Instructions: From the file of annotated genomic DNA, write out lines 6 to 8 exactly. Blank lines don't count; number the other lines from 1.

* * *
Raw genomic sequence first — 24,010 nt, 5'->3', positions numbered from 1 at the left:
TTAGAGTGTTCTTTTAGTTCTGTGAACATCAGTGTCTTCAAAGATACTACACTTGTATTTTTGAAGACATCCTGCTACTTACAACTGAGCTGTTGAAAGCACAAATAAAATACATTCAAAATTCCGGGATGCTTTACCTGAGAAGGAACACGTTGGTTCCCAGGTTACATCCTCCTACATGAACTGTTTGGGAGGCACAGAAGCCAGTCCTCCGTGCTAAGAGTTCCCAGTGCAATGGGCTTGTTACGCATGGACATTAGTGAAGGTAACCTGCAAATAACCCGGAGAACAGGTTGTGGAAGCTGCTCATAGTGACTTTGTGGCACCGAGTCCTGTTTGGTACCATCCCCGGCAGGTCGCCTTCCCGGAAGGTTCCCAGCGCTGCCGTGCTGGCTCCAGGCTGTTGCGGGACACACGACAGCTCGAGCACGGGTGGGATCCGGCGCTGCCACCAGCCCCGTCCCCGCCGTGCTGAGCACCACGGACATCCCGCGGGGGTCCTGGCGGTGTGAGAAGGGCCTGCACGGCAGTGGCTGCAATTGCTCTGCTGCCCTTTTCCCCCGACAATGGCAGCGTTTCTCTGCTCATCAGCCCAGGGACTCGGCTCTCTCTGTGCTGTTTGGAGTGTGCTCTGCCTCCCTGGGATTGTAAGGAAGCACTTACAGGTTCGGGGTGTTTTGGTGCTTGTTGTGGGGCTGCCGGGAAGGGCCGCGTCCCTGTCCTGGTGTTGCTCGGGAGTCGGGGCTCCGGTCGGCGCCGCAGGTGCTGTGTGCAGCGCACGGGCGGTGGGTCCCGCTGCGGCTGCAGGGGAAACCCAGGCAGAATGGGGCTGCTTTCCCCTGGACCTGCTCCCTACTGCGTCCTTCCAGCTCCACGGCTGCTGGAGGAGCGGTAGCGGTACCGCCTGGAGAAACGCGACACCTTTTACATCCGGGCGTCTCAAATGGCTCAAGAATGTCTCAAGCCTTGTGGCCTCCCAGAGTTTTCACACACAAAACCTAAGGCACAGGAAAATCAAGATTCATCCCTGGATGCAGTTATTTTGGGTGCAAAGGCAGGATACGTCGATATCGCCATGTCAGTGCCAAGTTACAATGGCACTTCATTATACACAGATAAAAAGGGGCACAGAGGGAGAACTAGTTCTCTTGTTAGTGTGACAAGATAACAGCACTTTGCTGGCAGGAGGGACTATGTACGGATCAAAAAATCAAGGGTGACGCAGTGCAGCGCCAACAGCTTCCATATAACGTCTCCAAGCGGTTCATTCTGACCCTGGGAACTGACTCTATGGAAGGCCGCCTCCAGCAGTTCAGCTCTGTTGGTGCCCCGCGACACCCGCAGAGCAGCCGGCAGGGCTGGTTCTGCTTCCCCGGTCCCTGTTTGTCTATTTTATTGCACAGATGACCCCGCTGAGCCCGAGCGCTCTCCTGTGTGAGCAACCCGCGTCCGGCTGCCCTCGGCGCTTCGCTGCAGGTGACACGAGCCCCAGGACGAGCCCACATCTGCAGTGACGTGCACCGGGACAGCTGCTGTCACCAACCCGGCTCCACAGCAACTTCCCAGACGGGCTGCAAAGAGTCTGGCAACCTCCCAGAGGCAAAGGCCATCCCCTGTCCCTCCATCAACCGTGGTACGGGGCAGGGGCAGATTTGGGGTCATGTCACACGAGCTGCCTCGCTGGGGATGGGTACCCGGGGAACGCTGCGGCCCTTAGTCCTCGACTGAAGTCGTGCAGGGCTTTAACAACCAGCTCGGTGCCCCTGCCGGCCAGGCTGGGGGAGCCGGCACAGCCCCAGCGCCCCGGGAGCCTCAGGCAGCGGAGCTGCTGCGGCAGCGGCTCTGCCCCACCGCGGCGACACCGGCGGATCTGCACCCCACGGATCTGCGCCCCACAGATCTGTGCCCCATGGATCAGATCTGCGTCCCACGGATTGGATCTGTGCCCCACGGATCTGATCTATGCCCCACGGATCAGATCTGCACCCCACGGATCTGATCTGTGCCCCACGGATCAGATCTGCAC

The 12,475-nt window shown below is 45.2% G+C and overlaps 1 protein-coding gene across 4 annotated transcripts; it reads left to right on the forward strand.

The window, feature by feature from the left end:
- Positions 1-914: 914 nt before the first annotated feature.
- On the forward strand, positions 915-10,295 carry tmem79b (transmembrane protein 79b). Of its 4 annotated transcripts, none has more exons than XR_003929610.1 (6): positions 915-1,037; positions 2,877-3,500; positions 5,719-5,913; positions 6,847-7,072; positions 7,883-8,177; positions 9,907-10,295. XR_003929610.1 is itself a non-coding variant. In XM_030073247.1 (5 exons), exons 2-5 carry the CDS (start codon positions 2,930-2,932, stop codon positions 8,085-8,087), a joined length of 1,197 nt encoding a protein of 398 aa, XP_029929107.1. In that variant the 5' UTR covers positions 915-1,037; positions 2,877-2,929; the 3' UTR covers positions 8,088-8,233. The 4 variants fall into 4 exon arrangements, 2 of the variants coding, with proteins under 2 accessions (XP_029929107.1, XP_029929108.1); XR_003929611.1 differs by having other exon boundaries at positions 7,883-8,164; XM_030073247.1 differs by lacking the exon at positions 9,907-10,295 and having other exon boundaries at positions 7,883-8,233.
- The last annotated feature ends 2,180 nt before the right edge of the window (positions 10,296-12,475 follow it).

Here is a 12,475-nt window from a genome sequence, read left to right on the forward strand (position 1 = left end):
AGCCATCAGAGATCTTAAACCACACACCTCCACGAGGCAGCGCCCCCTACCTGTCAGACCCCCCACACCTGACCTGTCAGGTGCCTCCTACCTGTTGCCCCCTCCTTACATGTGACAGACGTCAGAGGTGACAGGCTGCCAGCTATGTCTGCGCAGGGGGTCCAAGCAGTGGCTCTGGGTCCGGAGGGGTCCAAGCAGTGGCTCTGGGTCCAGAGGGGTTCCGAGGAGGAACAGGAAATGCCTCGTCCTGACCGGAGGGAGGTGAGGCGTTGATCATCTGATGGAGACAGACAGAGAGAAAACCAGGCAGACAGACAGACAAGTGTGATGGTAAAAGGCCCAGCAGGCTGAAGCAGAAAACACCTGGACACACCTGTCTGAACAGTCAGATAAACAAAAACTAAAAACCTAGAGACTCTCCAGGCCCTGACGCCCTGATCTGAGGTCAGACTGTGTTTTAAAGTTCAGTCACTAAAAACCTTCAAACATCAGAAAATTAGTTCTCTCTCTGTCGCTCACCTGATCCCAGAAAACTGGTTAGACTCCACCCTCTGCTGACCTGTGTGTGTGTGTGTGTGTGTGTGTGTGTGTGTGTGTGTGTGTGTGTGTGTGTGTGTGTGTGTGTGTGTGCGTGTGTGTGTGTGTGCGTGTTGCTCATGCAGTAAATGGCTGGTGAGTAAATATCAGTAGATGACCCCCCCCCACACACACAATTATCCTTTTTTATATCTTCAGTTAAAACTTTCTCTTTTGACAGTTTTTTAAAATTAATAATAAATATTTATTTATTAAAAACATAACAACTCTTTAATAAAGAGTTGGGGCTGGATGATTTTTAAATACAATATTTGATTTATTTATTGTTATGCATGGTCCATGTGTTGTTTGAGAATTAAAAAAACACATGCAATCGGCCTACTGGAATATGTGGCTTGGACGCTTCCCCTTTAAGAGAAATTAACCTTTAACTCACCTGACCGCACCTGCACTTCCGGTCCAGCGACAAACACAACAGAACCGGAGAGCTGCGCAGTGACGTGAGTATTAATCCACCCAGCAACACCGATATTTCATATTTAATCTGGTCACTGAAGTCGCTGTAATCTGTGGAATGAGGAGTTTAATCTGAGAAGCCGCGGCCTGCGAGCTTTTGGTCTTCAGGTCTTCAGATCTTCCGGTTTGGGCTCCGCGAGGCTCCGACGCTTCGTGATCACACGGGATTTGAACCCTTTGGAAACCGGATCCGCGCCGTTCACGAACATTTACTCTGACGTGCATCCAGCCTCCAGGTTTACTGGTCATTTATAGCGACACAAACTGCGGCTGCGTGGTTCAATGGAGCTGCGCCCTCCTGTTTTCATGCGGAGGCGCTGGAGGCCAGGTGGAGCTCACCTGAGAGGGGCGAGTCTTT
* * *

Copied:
- On the forward strand, positions 915-10,295 carry tmem79b (transmembrane protein 79b). Of its 4 annotated transcripts, none has more exons than XR_003929610.1 (6): positions 915-1,037; positions 2,877-3,500; positions 5,719-5,913; positions 6,847-7,072; positions 7,883-8,177; positions 9,907-10,295. XR_003929610.1 is itself a non-coding variant. In XM_030073247.1 (5 exons), exons 2-5 carry the CDS (start codon positions 2,930-2,932, stop codon positions 8,085-8,087), a joined length of 1,197 nt encoding a protein of 398 aa, XP_029929107.1. In that variant the 5' UTR covers positions 915-1,037; positions 2,877-2,929; the 3' UTR covers positions 8,088-8,233. The 4 variants fall into 4 exon arrangements, 2 of the variants coding, with proteins under 2 accessions (XP_029929107.1, XP_029929108.1); XR_003929611.1 differs by having other exon boundaries at positions 7,883-8,164; XM_030073247.1 differs by lacking the exon at positions 9,907-10,295 and having other exon boundaries at positions 7,883-8,233.
- The last annotated feature ends 2,180 nt before the right edge of the window (positions 10,296-12,475 follow it).

Here is a 12,475-nt window from a genome sequence, read left to right on the forward strand (position 1 = left end):